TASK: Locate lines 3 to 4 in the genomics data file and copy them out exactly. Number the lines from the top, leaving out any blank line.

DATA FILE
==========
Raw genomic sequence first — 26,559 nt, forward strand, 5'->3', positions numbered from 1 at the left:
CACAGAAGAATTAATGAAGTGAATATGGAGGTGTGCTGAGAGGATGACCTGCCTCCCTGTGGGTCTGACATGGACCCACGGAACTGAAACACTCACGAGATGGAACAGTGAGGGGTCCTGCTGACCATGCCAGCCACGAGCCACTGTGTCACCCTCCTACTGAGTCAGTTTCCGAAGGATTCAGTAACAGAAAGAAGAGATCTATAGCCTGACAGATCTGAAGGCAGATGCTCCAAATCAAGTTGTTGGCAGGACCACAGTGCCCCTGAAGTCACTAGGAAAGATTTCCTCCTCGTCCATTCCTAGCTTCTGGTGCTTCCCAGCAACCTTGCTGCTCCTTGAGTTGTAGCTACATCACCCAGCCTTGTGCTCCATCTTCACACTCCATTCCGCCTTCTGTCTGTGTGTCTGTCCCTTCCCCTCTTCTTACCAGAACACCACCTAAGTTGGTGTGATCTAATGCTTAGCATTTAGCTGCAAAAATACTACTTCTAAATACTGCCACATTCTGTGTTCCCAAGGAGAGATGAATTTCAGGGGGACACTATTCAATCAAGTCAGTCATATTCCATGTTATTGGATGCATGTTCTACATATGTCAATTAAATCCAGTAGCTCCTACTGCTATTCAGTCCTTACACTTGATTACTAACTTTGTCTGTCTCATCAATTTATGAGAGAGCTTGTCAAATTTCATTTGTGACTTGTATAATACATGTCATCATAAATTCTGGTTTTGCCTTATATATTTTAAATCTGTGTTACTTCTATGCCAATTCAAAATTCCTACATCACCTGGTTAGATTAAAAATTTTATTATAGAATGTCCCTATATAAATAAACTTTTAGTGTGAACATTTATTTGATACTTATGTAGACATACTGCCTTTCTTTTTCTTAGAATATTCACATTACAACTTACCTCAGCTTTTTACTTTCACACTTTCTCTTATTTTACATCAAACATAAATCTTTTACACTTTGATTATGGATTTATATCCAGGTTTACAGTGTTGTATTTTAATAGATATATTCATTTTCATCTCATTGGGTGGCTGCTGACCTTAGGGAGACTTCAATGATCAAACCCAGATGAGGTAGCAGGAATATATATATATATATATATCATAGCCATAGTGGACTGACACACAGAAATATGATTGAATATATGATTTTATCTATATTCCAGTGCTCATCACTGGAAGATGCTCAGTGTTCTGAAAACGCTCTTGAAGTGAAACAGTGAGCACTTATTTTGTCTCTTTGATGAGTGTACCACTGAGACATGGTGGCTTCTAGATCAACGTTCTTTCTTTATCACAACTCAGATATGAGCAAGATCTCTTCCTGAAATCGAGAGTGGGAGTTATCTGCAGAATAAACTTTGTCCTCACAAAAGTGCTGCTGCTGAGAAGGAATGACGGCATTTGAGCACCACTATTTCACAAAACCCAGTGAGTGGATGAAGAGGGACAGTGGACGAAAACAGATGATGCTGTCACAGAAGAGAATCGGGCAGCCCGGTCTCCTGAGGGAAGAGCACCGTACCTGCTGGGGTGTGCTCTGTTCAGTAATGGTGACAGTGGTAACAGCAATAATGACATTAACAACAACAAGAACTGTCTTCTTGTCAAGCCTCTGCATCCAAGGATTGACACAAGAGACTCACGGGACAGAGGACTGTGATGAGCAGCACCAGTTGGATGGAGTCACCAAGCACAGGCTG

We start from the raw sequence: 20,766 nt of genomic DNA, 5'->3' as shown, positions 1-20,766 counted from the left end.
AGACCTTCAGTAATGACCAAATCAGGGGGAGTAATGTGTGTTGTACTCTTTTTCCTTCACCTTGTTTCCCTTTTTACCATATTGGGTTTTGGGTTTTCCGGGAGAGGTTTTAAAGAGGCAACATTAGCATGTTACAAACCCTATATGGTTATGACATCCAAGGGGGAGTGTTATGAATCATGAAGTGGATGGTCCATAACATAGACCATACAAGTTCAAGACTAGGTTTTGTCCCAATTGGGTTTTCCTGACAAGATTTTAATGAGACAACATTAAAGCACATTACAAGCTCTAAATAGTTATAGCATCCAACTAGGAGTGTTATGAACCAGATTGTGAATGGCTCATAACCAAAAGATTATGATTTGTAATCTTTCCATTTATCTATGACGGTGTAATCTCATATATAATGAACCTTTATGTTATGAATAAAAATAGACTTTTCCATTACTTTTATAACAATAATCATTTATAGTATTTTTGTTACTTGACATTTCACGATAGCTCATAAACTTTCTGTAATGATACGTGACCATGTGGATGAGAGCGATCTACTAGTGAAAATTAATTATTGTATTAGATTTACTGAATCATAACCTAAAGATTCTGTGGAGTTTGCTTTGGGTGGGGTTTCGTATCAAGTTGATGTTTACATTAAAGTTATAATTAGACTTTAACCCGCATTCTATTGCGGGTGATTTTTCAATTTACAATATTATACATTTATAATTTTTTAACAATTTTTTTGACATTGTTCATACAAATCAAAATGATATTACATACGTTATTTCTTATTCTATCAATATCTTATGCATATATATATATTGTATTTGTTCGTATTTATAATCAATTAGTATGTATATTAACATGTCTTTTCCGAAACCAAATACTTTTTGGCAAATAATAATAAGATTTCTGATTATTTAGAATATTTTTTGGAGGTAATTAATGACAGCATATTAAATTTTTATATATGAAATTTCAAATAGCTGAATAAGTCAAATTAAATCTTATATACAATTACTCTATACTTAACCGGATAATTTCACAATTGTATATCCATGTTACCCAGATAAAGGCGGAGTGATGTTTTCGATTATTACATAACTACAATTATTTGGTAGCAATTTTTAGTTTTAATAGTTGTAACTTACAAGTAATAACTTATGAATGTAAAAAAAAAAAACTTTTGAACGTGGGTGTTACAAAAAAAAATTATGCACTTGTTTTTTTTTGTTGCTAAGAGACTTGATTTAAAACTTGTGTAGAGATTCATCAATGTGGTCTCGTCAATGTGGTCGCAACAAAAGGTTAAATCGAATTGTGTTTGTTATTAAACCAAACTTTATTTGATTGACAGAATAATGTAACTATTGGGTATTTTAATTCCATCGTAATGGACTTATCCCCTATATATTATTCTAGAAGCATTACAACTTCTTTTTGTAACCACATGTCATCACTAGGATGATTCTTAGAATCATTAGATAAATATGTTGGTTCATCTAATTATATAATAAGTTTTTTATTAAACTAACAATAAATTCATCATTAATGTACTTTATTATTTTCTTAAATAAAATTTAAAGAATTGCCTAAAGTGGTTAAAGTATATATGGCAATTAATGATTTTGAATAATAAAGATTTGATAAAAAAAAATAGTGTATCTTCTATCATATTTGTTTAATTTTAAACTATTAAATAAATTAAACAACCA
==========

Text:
We start from the raw sequence: 20,766 nt of genomic DNA, 5'->3' as shown, positions 1-20,766 counted from the left end.
AGACCTTCAGTAATGACCAAATCAGGGGGAGTAATGTGTGTTGTACTCTTTTTCCTTCACCTTGTTTCCCTTTTTACCATATTGGGTTTTGGGTTTTCCGGGAGAGGTTTTAAAGAGGCAACATTAGCATGTTACAAACCCTATATGGTTATGACATCCAAGGGGGAGTGTTATGAATCATGAAGTGGATGGTCCATAACATAGACCATACAAGTTCAAGACTAGGTTTTGTCCCAATTGGGTTTTCCTGACAAGATTTTAATGAGACAACATTAAAGCACATTACAAGCTCTAAATAGTTATAGCATCCAACTAGGAGTGTTATGAACCAGATTGTGAATGGCTCATAACCAAAAGATTATGATTTGTAATCTTTCCATTTATCTATGACGGTGTAATCTCATATATAATGAACCTTTATGTTATGAATAAAAATAGACTTTTCCATTACTTTTATAACAATAATCATTTATAGTATTTTTGTTACTTGACATTTCACGATAGCTCATAAACTTTCTGTAATGATACGTGACCATGTGGATGAGAGCGATCTACTAGTGAAAATTAATTATTGTATTAGATTTACTGAATCATAACCTAAAGATTCTGTGGAGTTTGCTTTGGGTGGGGTTTCGTATCAAGTTGATGTTTACATTAAAGTTATAATTAGACTTTAACCCGCATTCTATTGCGGGTGATTTTTCAATTTACAATATTATACATTTATAATTTTTTAACAATTTTTTTGACATTGTTCATACAAATCAAAATGATATTACATACGTTATTTCTTATTCTATCAATATCTTATGCATATATATATATTGTATTTGTTCGTATTTATAATCAATTAGTATGTATATTAACATGTCTTTTCCGAAACCAAATACTTTTTGGCAAATAATAATAAGATTTCTGATTATTTAGAATATTTTTTGGAGGTAATTAATGACAGCATATTAAATTTTTATATATGAAATTTCAAATAGCTGAATAAGTCAAATTAAATCTTATATACAATTACTCTATACTTAACCGGATAATTTCACAATTGTATATCCATGTTACCCAGATAAAGGCGGAGTGATGTTTTCGATTATTACATAACTACAATTATTTGGTAGCAATTTTTAGTTTTAATAGTTGTAACTTACAAGTAATAACTTATGAATGTAAAAAAAAAAAACTTTTGAACGTGGGTGTTACAAAAAAAAATTATGCACTTGTTTTTTTTTGTTGCTAAGAGACTTGATTTAAAACTTGTGTAGAGATTCATCAATGTGGTCTCGTCAATGTGGTCGCAACAAAAGGTTAAATCGAATTGTGTTTGTTATTAAACCAAACTTTATTTGATTGACAGAATAATGTAACTATTGGGTATTTTAATTCCATCGTAATGGACTTATCCCCTATATATTATTCTAGAAGCATTACAACTTCTTTTTGTAACCACATGTCATCACTAGGATGATTCTTAGAATCATTAGATAAATATGTTGGTTCATCTAATTATATAATAAGTTTTTTATTAAACTAACAATAAATTCATCATTAATGTACTTTATTATTTTCTTAAATAAAATTTAAAGAATTGCCTAAAGTGGTTAAAGTATATATGGCAATTAATGATTTTGAATAATAAAGATTTGATAAAAAAAAATAGTGTATCTTCTATCATATTTGTTTAATTTTAAACTATTAAATAAATTAAACAACCA